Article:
Artificial sweeteners have created a nationwide sweet tooth. But enough of the psychotherapy session; next week I will examine what these chemicals are doing to your body. Current toxicology research suggests some terrifying long-term ailments, but — despite the physical and mental drawbacks — some surprising benefits as well.

rebecca stern is a junior in Berkeley College.

Comments

  • JLevinsonRD

    As a registered dietitian, I get asked many questions about sweeteners because there is so much misinformation on this topic. One of the common misconceptions is that artificial and low-calorie sweeteners cause people to overeat and crave sugary treats. This myth is one you highlight in your article and is simply not true. Several studies, including one from the American Journal of Clinical Nutrition in 2009, show there is no clear evidence that low-calorie sweeteners increase appetite or affect satiety and fullness. The American Dietetic Association has also found that low-calorie sweeteners do not increase appetite or food intake. Moreover, when no- and low-calorie sweeteners are used in place of higher calorie and higher carbohydrate options, they can actually help reduce overall food intake. As with all foods, sweeteners of any kind should be enjoyed in moderation as part of a balanced, healthy diet.

    Jessica Fishman Levinson, MS, RD, CDN
    Registered Dietitian and and Food & Beverage Industry Consultant
    New York City

  • Goldie08

    Now, I’m not ready to believe a beverage industry paid talking head or Ms. Stern right off the bat, but it would have helped to see actual results of some of the studies mentioned in the above comment. Also, the article could have benefitted from some actual evidence.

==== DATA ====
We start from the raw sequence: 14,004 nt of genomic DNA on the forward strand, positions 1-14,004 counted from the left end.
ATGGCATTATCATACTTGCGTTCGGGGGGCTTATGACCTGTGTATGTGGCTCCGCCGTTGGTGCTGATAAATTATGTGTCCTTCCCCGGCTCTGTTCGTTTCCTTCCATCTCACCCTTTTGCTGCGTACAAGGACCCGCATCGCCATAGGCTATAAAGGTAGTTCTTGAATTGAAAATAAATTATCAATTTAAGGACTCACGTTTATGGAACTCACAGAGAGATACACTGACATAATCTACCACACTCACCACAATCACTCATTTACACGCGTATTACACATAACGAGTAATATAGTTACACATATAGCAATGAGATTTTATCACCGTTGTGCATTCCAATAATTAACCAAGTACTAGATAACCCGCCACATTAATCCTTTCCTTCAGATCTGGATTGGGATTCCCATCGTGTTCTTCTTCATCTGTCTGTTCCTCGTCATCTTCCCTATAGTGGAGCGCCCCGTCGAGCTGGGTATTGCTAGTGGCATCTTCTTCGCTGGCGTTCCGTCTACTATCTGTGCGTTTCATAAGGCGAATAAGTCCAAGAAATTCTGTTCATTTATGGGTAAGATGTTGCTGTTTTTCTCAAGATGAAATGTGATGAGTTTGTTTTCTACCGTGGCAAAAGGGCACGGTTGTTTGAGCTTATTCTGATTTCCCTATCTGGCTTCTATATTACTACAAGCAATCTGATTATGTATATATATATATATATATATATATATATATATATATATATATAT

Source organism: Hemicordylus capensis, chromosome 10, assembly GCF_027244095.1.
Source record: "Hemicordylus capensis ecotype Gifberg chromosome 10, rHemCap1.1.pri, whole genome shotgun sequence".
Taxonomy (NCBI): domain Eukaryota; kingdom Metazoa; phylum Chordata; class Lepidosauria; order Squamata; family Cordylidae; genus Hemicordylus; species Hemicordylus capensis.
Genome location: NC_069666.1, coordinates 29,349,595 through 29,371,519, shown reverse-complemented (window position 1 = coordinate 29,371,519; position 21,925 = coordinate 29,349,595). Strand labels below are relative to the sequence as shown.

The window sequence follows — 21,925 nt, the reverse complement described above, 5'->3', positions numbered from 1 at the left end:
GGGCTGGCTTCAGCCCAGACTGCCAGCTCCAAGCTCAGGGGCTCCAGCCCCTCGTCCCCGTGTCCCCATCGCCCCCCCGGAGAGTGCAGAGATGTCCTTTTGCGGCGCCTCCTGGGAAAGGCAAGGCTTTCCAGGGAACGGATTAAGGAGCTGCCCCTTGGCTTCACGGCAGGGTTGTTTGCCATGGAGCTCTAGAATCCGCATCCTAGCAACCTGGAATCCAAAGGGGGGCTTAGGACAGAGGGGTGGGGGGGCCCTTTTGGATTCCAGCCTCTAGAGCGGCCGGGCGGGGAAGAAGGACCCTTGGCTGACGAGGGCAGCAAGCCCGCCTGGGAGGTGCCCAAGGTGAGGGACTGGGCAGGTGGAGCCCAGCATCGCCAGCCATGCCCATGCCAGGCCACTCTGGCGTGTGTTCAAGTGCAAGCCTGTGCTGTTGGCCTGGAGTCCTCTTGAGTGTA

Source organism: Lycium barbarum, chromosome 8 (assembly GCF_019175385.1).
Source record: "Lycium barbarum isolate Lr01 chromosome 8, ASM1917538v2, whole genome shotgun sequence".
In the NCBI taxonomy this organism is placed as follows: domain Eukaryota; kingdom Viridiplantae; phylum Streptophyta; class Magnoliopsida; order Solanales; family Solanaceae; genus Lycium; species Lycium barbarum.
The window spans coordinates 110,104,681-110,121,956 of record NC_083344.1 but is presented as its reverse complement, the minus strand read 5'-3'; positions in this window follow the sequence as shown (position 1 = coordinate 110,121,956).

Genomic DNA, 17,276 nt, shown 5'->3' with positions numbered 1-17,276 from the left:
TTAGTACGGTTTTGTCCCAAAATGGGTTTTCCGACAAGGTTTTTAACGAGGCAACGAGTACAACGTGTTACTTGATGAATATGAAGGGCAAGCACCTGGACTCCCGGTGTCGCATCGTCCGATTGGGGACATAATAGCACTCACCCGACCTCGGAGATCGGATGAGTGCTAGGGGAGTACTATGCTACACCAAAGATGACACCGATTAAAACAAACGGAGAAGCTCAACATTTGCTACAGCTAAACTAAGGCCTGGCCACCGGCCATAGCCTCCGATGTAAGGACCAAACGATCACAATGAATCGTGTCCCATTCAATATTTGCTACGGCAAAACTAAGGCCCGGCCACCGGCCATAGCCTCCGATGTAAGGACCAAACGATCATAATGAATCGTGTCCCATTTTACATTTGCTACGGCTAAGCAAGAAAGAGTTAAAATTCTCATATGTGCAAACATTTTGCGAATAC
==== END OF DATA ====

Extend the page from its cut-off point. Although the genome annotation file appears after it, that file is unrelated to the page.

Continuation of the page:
• yalie13

    The author neglected to mention how we don’t understand how or whether these artificial sweeteners have an effect on the fact that now over 40% of Americans develop cancer throughout their lifetimes. The false advertising of these sweeteners to sound like sugar derivatives (like “sucralose” actually being “1,6-Dichloro-1,6-dideoxy-β-D-fructofuranosyl-4-chloro-4-deoxy-α-D-galactopyranoside”) was also not mentioned.

    “Questions about artificial sweeteners and cancer arose when early studies showed that cyclamate in combination with saccharin caused bladder cancer in laboratory animals. However, results from subsequent carcinogenicity studies (studies that examine whether a substance can cause cancer) of these sweeteners have not provided clear evidence of an association with cancer in humans. Similarly, studies of other FDA-approved sweeteners have not demonstrated clear evidence of an association with cancer in humans.”

    http://www.cancer.gov/cancertopics/factsheet/Risk/artificial-sweeteners

  • nkennington

    The “more than 22 teaspoons of sugar per day” “that the average American consumes” is NOT “nearly quadruple the suggested six tablespoons suggested by the American Heart Association.” Any cook could tell you that 6 tablespoons = 18 teaspoons, which is just a little bit less than the 22 teaspoons the average American consumes.

  • AnotherYalie

    This article displays the best of armchair Wikipedia-ing—the author speaks as an expert but clearly isn’t and cites none.

  • gzuckier

    A couple of studies have demonstrated, weakly, a tendency to increase calorie consumption when diet soda is added to the diet; it’s more pronounced when there’s switching back and forth. This is all unconscious, double blinded studies, yadayadayada, from quite a few years ago. Some caveats: this was done in extremely obese individuals, people who were hospitalized.

    After all, unless you spend all your time eating, your caloric intake is not passive, it’s actively regulated by various bodily processes. The relative constancy of body weight suggests that your body regulates how many calories it’s taking in each day, and won’t be fooled the way your tongue is. However, one hypothesis for the above effect is that your insulin levels may get conditioned by experience to expect a rise in blood sugar when you taste sweetness (see Pavlov’s dogs) so that diet soda without that rise results in a drop in blood sugar due to the insulin overproduction; which makes you then go eat something to get back to normal.

    Even more telling is the absolute lack of any studies showing loss of weight or reduced caloric intake from artificial sweeteners. You just know they’re doing studies; it would be a huge marketing coup if they could demonstrate a beneficial effect. But the deafening silence speaks volumes.